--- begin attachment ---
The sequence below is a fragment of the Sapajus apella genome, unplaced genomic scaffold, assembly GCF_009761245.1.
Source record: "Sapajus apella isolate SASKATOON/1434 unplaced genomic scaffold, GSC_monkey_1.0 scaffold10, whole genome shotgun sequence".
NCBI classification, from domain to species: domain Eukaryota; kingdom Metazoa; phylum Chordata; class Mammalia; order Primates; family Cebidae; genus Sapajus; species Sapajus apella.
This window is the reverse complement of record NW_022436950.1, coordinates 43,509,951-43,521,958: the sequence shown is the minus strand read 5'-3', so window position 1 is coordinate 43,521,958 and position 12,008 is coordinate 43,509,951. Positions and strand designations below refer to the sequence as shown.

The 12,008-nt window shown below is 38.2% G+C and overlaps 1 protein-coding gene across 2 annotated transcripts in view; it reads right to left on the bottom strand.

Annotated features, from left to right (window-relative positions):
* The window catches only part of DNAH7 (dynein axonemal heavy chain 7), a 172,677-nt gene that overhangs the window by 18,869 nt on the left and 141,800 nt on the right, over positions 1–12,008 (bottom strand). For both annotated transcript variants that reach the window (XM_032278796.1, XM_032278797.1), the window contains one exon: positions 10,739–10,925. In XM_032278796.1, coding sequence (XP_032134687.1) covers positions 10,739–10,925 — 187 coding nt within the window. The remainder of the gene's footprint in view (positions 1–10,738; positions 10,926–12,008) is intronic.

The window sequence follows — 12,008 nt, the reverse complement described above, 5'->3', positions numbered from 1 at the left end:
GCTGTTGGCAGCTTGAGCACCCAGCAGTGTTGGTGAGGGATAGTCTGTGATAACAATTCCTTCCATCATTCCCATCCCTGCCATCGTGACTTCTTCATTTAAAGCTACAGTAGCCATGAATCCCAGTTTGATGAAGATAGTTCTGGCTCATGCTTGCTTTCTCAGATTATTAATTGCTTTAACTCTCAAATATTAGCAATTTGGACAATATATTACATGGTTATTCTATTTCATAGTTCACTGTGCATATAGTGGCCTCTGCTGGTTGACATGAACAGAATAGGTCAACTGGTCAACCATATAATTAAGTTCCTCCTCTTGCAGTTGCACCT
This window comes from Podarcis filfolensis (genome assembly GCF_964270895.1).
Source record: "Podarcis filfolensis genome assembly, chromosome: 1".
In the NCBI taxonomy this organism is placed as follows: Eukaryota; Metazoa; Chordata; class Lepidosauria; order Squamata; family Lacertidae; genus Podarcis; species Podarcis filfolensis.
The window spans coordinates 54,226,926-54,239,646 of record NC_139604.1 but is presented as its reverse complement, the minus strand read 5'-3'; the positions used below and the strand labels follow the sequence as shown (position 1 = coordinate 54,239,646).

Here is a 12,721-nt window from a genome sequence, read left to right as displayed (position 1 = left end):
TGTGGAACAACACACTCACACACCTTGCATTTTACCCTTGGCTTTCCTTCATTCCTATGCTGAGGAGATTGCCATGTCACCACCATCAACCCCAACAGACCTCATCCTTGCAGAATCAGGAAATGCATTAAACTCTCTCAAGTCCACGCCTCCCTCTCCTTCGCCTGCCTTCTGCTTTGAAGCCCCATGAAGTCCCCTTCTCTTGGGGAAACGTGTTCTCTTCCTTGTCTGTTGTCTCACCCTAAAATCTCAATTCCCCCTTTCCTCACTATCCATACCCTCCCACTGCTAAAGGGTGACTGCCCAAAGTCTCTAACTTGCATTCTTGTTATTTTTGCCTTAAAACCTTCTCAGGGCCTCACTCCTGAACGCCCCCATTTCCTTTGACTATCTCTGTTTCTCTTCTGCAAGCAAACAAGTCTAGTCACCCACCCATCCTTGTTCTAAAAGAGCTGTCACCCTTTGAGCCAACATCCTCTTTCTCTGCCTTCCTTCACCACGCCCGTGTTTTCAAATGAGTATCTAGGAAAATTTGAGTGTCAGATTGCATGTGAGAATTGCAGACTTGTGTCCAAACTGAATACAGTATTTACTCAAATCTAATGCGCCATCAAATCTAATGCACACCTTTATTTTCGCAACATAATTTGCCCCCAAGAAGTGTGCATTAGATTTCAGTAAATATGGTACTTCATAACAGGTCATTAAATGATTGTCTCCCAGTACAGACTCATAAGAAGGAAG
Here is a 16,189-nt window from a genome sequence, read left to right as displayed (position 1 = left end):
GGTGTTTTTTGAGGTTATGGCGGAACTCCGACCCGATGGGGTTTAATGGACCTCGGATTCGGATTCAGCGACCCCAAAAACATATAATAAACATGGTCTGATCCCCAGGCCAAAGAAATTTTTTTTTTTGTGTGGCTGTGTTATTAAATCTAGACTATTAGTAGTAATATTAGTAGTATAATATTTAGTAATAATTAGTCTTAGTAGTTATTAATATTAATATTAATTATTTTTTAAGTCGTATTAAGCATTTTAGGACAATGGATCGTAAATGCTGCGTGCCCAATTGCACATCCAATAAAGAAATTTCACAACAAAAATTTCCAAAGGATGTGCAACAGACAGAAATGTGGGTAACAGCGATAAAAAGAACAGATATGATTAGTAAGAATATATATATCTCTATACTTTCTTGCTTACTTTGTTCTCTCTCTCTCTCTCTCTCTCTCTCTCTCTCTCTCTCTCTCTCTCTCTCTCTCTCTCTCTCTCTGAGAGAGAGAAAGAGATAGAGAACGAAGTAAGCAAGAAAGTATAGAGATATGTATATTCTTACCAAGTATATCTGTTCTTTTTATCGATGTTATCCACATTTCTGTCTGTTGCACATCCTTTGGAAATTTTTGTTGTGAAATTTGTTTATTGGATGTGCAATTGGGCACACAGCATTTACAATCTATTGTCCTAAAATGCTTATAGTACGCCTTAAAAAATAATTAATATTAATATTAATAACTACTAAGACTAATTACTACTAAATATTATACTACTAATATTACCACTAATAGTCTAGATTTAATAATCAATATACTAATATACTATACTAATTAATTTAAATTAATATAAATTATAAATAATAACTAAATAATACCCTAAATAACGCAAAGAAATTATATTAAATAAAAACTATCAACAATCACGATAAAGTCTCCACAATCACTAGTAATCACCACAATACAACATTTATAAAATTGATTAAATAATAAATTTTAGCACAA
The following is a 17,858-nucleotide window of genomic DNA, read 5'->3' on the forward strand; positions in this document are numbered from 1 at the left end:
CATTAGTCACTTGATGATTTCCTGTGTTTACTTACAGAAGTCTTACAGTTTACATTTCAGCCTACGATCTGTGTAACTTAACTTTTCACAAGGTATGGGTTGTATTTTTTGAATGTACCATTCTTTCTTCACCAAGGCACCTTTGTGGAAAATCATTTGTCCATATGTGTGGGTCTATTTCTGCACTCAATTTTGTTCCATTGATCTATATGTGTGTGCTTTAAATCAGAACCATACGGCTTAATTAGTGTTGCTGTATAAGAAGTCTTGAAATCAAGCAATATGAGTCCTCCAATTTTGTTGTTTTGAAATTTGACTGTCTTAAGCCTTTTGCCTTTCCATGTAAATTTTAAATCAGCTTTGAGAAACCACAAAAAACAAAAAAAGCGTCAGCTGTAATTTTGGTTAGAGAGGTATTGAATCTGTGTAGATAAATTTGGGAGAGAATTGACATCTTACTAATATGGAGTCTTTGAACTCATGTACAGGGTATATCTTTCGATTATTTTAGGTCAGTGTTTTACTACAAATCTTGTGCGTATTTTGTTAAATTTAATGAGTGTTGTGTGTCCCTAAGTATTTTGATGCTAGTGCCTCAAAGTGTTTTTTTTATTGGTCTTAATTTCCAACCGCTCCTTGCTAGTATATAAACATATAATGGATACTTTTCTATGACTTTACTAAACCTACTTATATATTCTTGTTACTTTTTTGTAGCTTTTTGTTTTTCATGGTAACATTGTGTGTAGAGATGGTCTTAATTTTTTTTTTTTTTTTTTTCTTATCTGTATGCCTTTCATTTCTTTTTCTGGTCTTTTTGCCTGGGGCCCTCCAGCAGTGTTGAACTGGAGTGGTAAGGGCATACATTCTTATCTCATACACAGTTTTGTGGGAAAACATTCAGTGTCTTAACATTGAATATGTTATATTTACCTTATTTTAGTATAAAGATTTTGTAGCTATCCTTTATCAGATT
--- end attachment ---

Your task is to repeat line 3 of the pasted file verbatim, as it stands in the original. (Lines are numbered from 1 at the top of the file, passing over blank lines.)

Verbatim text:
NCBI classification, from domain to species: domain Eukaryota; kingdom Metazoa; phylum Chordata; class Mammalia; order Primates; family Cebidae; genus Sapajus; species Sapajus apella.